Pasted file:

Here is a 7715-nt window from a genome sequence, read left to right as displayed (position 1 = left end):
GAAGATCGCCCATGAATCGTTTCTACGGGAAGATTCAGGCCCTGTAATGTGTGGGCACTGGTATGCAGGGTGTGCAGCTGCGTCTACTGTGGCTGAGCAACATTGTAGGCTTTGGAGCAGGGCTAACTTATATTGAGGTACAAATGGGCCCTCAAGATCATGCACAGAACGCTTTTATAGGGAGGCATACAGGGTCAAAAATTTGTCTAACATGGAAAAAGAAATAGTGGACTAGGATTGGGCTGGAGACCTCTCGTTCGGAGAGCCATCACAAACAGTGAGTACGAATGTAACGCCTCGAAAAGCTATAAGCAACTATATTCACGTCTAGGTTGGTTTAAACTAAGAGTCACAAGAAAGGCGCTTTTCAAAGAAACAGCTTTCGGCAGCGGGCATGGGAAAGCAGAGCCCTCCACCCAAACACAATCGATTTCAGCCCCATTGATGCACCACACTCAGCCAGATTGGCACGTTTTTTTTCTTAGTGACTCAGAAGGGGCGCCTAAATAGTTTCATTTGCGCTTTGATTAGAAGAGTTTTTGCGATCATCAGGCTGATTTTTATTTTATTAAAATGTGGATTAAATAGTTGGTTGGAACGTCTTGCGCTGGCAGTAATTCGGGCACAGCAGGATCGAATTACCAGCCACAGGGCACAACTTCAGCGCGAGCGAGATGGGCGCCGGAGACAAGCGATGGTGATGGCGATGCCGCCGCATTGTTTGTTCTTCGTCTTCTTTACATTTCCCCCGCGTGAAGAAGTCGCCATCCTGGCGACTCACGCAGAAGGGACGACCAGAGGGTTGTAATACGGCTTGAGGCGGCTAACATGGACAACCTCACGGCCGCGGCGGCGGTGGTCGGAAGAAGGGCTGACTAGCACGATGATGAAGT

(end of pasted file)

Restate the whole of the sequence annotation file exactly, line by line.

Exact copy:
Here is a 7715-nt window from a genome sequence, read left to right as displayed (position 1 = left end):
GAAGATCGCCCATGAATCGTTTCTACGGGAAGATTCAGGCCCTGTAATGTGTGGGCACTGGTATGCAGGGTGTGCAGCTGCGTCTACTGTGGCTGAGCAACATTGTAGGCTTTGGAGCAGGGCTAACTTATATTGAGGTACAAATGGGCCCTCAAGATCATGCACAGAACGCTTTTATAGGGAGGCATACAGGGTCAAAAATTTGTCTAACATGGAAAAAGAAATAGTGGACTAGGATTGGGCTGGAGACCTCTCGTTCGGAGAGCCATCACAAACAGTGAGTACGAATGTAACGCCTCGAAAAGCTATAAGCAACTATATTCACGTCTAGGTTGGTTTAAACTAAGAGTCACAAGAAAGGCGCTTTTCAAAGAAACAGCTTTCGGCAGCGGGCATGGGAAAGCAGAGCCCTCCACCCAAACACAATCGATTTCAGCCCCATTGATGCACCACACTCAGCCAGATTGGCACGTTTTTTTTCTTAGTGACTCAGAAGGGGCGCCTAAATAGTTTCATTTGCGCTTTGATTAGAAGAGTTTTTGCGATCATCAGGCTGATTTTTATTTTATTAAAATGTGGATTAAATAGTTGGTTGGAACGTCTTGCGCTGGCAGTAATTCGGGCACAGCAGGATCGAATTACCAGCCACAGGGCACAACTTCAGCGCGAGCGAGATGGGCGCCGGAGACAAGCGATGGTGATGGCGATGCCGCCGCATTGTTTGTTCTTCGTCTTCTTTACATTTCCCCCGCGTGAAGAAGTCGCCATCCTGGCGACTCACGCAGAAGGGACGACCAGAGGGTTGTAATACGGCTTGAGGCGGCTAACATGGACAACCTCACGGCCGCGGCGGCGGTGGTCGGAAGAAGGGCTGACTAGCACGATGATGAAGT